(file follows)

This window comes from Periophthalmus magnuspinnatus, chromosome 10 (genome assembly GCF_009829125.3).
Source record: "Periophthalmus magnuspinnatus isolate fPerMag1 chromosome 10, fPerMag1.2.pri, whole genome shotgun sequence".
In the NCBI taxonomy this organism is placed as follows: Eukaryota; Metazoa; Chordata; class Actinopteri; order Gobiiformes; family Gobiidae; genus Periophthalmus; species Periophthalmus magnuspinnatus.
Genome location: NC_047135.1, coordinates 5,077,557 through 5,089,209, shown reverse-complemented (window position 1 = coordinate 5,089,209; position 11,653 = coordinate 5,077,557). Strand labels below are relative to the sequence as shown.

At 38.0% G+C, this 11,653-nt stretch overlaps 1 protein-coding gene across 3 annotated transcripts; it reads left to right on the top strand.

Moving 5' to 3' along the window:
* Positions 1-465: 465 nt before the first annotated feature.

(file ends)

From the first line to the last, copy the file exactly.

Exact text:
This window comes from Periophthalmus magnuspinnatus, chromosome 10 (genome assembly GCF_009829125.3).
Source record: "Periophthalmus magnuspinnatus isolate fPerMag1 chromosome 10, fPerMag1.2.pri, whole genome shotgun sequence".
In the NCBI taxonomy this organism is placed as follows: Eukaryota; Metazoa; Chordata; class Actinopteri; order Gobiiformes; family Gobiidae; genus Periophthalmus; species Periophthalmus magnuspinnatus.
Genome location: NC_047135.1, coordinates 5,077,557 through 5,089,209, shown reverse-complemented (window position 1 = coordinate 5,089,209; position 11,653 = coordinate 5,077,557). Strand labels below are relative to the sequence as shown.

At 38.0% G+C, this 11,653-nt stretch overlaps 1 protein-coding gene across 3 annotated transcripts; it reads left to right on the top strand.

Moving 5' to 3' along the window:
* Positions 1-465: 465 nt before the first annotated feature.